December 30, 2020
8 Photography Resolutions for 2021
A new year is a great time to make changes for the better. Here are 8 ideas for resolutions that can improve your photography
The year 2020 probably hasn’t been the best for many reasons. Being locked down for months on end and a broken ankle has certainly restricted the photography I planned. However, it also gave me a chance to try out new things. When you do something different, you tend to learn from it. Hopefully, at least some of 2021 should allow us to have a bit more freedom to get out. Let’s look forward with positivity and here’s my suggestion of photography resolutions you can make for 2021.
Take a photo a day
They say that practice makes perfect. My first recommendation for a New Year resolution is to take a photograph a day. Just the act of getting your camera out each day is going to encourage your photographic skills. By committing to a 365-day challenge, you’ll wake up each day with a desire to expand your creativity. Some people who embark on a photo-a-day challenge go a step further and let fate decide their subject for the day. Search for 365-day photography challenge list, and you’ll find lots of ready-made lists to stimulate you into snapping.
There’s a great website called Blipfoto which is perfect for a 365-day challenge. The site is designed to post a picture each day and add a comment (if you want). Not only does it give you the impetus to shoot each day and met your resolutions, but it also acts as a diary of your 2021 life!
Shoot with a prime lens a day a month
One of the cheapest lenses around for a DSLR is a 50mm prime lens. You can usually get one for between £100 and £200. A nifty-fifty advantage is that they typically have a widest aperture of f/1.8 which means that you can get glorious bokeh (the blurry effect around the focal point). It’s a brilliant lens for portraiture as well as low light photography.
You should try using a prime lens like the 50mm because it will also help improve your composition skills. When you don’t have a zoom, it forces you to compose with your feet. Moving forward and back makes you look differently at a subject. When you go back to using a zoom lens, remember the same moving process to get the optimal composition before zooming in and out.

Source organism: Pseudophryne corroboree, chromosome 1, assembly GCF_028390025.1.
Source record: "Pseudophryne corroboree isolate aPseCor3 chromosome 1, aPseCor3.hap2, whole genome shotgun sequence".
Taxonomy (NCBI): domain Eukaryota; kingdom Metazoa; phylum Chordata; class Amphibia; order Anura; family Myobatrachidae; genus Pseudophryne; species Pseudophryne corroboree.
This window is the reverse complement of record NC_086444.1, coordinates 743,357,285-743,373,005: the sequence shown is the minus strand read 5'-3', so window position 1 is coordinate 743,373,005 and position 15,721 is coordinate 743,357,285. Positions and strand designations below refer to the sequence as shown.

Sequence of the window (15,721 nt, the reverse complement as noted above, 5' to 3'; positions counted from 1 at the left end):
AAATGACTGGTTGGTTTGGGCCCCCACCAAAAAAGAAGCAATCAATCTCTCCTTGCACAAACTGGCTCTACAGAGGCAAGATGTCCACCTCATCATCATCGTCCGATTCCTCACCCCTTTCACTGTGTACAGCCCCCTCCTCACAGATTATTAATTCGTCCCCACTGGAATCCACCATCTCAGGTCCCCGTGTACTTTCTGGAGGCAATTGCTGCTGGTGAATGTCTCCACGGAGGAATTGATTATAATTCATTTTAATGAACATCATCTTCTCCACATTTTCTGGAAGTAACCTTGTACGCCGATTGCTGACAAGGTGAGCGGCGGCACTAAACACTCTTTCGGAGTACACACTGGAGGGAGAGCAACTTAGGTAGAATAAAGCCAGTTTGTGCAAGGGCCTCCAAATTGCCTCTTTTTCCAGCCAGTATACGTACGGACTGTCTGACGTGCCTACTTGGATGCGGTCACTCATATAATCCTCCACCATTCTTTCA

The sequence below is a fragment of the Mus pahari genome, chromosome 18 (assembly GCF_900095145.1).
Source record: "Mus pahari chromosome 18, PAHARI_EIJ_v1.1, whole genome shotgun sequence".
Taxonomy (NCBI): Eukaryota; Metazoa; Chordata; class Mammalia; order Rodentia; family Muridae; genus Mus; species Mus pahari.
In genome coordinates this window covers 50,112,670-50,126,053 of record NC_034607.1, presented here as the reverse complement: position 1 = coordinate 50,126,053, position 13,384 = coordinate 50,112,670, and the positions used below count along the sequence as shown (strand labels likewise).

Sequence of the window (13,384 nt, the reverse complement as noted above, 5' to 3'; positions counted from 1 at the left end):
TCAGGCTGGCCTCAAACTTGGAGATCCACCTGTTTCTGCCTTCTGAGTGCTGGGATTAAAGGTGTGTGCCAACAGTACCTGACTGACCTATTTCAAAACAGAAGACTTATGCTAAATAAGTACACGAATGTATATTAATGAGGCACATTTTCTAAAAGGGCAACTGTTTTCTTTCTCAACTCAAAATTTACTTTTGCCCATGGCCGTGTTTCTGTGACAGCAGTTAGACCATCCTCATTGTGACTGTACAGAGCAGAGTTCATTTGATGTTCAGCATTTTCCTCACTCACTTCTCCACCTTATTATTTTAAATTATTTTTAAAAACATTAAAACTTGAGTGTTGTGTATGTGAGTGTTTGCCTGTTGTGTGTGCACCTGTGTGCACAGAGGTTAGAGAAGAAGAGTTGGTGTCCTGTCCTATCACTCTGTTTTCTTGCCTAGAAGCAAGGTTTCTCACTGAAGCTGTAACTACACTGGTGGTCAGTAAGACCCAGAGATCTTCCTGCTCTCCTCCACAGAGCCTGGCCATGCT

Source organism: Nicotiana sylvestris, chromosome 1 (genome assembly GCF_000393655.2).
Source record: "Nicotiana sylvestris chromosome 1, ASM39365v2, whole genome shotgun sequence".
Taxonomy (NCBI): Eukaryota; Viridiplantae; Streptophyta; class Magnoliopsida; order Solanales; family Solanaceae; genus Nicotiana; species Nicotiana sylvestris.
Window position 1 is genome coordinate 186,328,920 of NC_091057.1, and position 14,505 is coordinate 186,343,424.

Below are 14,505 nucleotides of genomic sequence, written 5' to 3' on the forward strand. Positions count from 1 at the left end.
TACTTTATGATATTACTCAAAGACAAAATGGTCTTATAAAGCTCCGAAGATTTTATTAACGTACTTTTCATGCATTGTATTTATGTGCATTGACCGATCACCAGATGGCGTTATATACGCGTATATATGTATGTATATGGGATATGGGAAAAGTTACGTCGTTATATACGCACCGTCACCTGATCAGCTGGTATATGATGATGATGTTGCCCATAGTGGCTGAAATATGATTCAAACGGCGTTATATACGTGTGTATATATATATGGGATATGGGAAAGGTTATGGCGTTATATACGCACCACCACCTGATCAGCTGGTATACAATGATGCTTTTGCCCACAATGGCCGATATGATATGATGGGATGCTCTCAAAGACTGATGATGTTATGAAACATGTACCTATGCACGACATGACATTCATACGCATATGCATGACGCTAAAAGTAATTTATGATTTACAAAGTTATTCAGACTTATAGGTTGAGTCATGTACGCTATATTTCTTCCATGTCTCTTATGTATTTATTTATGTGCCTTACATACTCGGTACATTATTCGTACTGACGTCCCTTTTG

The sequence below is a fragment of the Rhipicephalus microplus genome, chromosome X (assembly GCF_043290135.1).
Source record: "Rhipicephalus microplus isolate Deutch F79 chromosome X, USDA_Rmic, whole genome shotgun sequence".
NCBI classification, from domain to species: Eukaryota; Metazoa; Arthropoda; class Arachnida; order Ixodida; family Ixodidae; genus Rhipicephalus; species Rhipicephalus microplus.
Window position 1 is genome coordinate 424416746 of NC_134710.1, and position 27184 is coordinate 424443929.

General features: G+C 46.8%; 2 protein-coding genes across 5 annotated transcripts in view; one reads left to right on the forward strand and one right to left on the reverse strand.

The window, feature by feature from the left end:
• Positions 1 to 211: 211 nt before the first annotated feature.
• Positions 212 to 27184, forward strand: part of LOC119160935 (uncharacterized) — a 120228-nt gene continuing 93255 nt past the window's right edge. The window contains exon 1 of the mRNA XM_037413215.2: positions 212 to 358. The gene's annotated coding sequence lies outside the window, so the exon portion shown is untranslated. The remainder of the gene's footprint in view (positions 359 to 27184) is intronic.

Set up a personal project
A great way to think differently about your photography is to make a personal project of photographs. Start with a brief about what your project is going to cover. It could be something abstract like ‘lines in nature’. You could also be specific such as a regular event that takes place near where you live.
A good habit to get into is to plan the kind of things you’d like to include in the project. That could mean reaching out to people to help set up the shots you need. It could mean visiting locations you hadn’t considered. Once you’ve taken all the photographs, think of the best way to bring it together as a collection of pictures. Do they need to be displayed chronologically to tell a story, or should they be grouped by colour or shapes?
You might even want to use a self-publish book company such as Blurb to create a book of your creations. Having something to touch and enjoy is a great way to bring the project to a creative conclusion and ticks off another of your resolutions.
Gain a photography distinction
A step up from a personal project is to try and gain a photography distinction from a society such as RPS or NPS. The various photography societies have different levels of recognition to work toward achieving.
I featured a previous workshop attendee’s successful attempt at the Royal Photographic Society LRPS qualification a few months ago. That award needs a collection of twelve photographs demonstrating capability in using different shutter speeds, apertures, etc. The next level, ARPS, is where you could convert your photography project to letters after your name. You don’t need to have LRPS to try for ARPS, but they do look for a high level of competence so go into the process aware of your capabilities.